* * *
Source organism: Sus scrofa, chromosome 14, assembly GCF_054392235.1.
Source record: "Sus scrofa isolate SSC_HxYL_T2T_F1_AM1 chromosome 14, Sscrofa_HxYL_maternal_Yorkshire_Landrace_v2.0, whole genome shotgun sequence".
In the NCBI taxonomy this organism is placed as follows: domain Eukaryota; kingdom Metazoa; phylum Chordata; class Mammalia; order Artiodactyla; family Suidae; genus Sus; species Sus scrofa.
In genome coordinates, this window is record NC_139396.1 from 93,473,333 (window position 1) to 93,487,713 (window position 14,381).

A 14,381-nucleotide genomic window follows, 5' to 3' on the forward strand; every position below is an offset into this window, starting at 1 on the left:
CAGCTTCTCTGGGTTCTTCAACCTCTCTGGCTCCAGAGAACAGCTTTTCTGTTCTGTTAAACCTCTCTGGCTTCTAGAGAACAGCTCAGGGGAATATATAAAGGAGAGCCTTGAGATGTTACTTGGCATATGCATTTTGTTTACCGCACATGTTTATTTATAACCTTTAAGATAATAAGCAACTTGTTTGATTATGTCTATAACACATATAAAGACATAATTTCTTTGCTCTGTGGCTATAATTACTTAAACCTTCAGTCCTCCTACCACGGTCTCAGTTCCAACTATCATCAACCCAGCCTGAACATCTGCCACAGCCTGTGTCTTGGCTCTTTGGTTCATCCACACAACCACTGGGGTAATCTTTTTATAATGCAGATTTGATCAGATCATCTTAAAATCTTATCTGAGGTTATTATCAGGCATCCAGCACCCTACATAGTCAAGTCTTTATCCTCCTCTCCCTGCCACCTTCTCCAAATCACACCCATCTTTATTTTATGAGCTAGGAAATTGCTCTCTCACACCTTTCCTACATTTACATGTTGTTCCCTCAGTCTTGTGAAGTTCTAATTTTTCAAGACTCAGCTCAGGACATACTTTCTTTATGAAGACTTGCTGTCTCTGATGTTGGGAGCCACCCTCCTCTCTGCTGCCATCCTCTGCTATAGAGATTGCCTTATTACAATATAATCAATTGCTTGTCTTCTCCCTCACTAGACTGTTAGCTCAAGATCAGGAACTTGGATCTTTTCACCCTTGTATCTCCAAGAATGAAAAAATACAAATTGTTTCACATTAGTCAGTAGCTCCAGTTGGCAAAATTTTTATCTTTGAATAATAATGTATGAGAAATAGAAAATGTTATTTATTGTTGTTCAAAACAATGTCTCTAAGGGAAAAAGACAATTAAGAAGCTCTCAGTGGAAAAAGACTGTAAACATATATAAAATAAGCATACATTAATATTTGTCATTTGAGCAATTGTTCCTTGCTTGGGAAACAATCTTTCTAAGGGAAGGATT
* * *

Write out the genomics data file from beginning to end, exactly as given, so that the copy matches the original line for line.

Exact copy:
Source organism: Sus scrofa, chromosome 14, assembly GCF_054392235.1.
Source record: "Sus scrofa isolate SSC_HxYL_T2T_F1_AM1 chromosome 14, Sscrofa_HxYL_maternal_Yorkshire_Landrace_v2.0, whole genome shotgun sequence".
In the NCBI taxonomy this organism is placed as follows: domain Eukaryota; kingdom Metazoa; phylum Chordata; class Mammalia; order Artiodactyla; family Suidae; genus Sus; species Sus scrofa.
In genome coordinates, this window is record NC_139396.1 from 93,473,333 (window position 1) to 93,487,713 (window position 14,381).

A 14,381-nucleotide genomic window follows, 5' to 3' on the forward strand; every position below is an offset into this window, starting at 1 on the left:
CAGCTTCTCTGGGTTCTTCAACCTCTCTGGCTCCAGAGAACAGCTTTTCTGTTCTGTTAAACCTCTCTGGCTTCTAGAGAACAGCTCAGGGGAATATATAAAGGAGAGCCTTGAGATGTTACTTGGCATATGCATTTTGTTTACCGCACATGTTTATTTATAACCTTTAAGATAATAAGCAACTTGTTTGATTATGTCTATAACACATATAAAGACATAATTTCTTTGCTCTGTGGCTATAATTACTTAAACCTTCAGTCCTCCTACCACGGTCTCAGTTCCAACTATCATCAACCCAGCCTGAACATCTGCCACAGCCTGTGTCTTGGCTCTTTGGTTCATCCACACAACCACTGGGGTAATCTTTTTATAATGCAGATTTGATCAGATCATCTTAAAATCTTATCTGAGGTTATTATCAGGCATCCAGCACCCTACATAGTCAAGTCTTTATCCTCCTCTCCCTGCCACCTTCTCCAAATCACACCCATCTTTATTTTATGAGCTAGGAAATTGCTCTCTCACACCTTTCCTACATTTACATGTTGTTCCCTCAGTCTTGTGAAGTTCTAATTTTTCAAGACTCAGCTCAGGACATACTTTCTTTATGAAGACTTGCTGTCTCTGATGTTGGGAGCCACCCTCCTCTCTGCTGCCATCCTCTGCTATAGAGATTGCCTTATTACAATATAATCAATTGCTTGTCTTCTCCCTCACTAGACTGTTAGCTCAAGATCAGGAACTTGGATCTTTTCACCCTTGTATCTCCAAGAATGAAAAAATACAAATTGTTTCACATTAGTCAGTAGCTCCAGTTGGCAAAATTTTTATCTTTGAATAATAATGTATGAGAAATAGAAAATGTTATTTATTGTTGTTCAAAACAATGTCTCTAAGGGAAAAAGACAATTAAGAAGCTCTCAGTGGAAAAAGACTGTAAACATATATAAAATAAGCATACATTAATATTTGTCATTTGAGCAATTGTTCCTTGCTTGGGAAACAATCTTTCTAAGGGAAGGATT